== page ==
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MSF: Africans, Other Migrants Endured Sexual Violence Amid Crossing Panama, Colombia

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PANAMA CITY, PANAMA — Health group Médecins Sans Frontières, MSF, or known by its English name Doctors Without Borders, says nearly 400 US-bound migrants, most of them women, have endured sexual violence this year as they crossed a notorious jungle stretch between Panama and Colombia.

The situation facing migrants in the Darien Gap is "increasingly cruel and dehumanizing," the international medical aid organization said, adding that the rate of sex attacks had worsened in recent months.

Between January and October, 397 people who received care from MSF — 97 percent of them women — have been victims of sexual violence in the jungle.

MSF said, "the figures, which were already alarming in previous months, increased sharply in October," when there were 59 cases of sexual violence.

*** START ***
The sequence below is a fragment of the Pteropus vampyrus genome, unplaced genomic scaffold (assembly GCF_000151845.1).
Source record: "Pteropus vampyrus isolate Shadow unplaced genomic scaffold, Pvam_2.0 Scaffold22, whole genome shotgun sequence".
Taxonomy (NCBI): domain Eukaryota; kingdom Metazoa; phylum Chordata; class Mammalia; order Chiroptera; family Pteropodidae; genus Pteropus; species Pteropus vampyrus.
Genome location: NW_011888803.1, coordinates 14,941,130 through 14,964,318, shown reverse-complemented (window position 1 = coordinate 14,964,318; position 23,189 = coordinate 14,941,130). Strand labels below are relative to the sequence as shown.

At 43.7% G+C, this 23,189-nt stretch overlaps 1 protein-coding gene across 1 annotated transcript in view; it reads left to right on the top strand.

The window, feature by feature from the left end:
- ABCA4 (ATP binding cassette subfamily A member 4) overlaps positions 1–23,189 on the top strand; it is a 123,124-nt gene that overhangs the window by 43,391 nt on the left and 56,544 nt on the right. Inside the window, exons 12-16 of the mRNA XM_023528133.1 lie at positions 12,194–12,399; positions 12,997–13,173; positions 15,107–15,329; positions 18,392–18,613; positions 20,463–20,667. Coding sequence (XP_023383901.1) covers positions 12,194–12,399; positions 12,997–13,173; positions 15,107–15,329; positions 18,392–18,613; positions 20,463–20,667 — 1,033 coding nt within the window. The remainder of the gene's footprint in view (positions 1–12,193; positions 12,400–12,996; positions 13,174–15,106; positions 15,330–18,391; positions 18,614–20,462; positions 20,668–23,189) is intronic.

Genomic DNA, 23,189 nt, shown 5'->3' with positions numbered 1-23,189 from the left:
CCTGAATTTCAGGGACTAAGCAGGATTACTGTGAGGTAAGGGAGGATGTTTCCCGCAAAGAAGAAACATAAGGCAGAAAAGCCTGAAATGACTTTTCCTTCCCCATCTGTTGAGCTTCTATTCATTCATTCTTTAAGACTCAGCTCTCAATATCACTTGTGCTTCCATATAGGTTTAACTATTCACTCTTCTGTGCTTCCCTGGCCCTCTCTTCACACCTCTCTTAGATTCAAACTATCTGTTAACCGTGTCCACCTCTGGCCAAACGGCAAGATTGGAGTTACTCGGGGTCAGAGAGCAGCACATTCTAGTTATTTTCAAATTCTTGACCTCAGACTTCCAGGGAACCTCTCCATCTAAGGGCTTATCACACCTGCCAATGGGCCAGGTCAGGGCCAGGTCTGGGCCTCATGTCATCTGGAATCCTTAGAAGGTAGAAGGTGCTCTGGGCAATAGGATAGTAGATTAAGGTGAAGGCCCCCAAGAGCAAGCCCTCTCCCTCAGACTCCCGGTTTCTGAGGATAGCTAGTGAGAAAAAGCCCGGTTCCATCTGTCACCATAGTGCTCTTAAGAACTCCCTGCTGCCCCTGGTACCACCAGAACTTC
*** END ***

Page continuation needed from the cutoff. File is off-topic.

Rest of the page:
Despite its dangers, the 265-kilometer Darien Gap has become a key corridor for migrants heading from South America through Central America and Mexico in hopes of reaching the United States.

Panamanian authorities said in September more than 400,000 migrants had passed through the jungle in the previous nine months — 62 percent more than in all of 2022.

Cameroonians and Burkinabes are among the Africans that have attempted to cross the Darien Gap. Other internationals include Venezuelans, Ecuadorans, Haitians, Chinese, Vietnamese and Afghans.

One migrant woman, whose identity was not specified in the news release, said she "saw a lot of people being raped. I saw them coming out naked and beaten."

In the jungle, armed men have set up tents and kidnapped women and girls to rape them, individually or in groups, MSF said.

The number of women victims of rape is much higher but many do not dare to speak out for fear of stigmatization, reprisals or seeing their trip delayed, MSF added.